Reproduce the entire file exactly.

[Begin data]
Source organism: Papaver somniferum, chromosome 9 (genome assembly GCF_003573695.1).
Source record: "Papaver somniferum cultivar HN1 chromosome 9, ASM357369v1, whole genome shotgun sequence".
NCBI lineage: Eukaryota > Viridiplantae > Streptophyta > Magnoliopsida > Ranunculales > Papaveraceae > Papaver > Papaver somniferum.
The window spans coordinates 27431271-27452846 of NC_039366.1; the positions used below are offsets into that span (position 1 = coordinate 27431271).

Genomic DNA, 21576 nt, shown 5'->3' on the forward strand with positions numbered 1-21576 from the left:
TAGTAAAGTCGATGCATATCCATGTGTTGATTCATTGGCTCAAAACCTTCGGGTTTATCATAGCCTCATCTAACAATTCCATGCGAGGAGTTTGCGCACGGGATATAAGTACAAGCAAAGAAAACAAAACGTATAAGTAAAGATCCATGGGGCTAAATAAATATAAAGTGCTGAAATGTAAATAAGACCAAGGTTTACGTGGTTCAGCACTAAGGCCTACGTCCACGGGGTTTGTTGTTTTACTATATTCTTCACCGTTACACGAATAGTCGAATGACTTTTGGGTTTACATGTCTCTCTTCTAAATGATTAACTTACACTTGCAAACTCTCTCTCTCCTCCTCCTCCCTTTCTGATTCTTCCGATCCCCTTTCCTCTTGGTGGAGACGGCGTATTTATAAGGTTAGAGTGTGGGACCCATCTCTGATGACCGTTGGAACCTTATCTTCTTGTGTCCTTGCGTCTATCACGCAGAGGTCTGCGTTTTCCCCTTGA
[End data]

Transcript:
Source organism: Papaver somniferum, chromosome 9 (genome assembly GCF_003573695.1).
Source record: "Papaver somniferum cultivar HN1 chromosome 9, ASM357369v1, whole genome shotgun sequence".
NCBI lineage: Eukaryota > Viridiplantae > Streptophyta > Magnoliopsida > Ranunculales > Papaveraceae > Papaver > Papaver somniferum.
The window spans coordinates 27431271-27452846 of NC_039366.1; the positions used below are offsets into that span (position 1 = coordinate 27431271).

Genomic DNA, 21576 nt, shown 5'->3' on the forward strand with positions numbered 1-21576 from the left:
TAGTAAAGTCGATGCATATCCATGTGTTGATTCATTGGCTCAAAACCTTCGGGTTTATCATAGCCTCATCTAACAATTCCATGCGAGGAGTTTGCGCACGGGATATAAGTACAAGCAAAGAAAACAAAACGTATAAGTAAAGATCCATGGGGCTAAATAAATATAAAGTGCTGAAATGTAAATAAGACCAAGGTTTACGTGGTTCAGCACTAAGGCCTACGTCCACGGGGTTTGTTGTTTTACTATATTCTTCACCGTTACACGAATAGTCGAATGACTTTTGGGTTTACATGTCTCTCTTCTAAATGATTAACTTACACTTGCAAACTCTCTCTCTCCTCCTCCTCCCTTTCTGATTCTTCCGATCCCCTTTCCTCTTGGTGGAGACGGCGTATTTATAAGGTTAGAGTGTGGGACCCATCTCTGATGACCGTTGGAACCTTATCTTCTTGTGTCCTTGCGTCTATCACGCAGAGGTCTGCGTTTTCCCCTTGA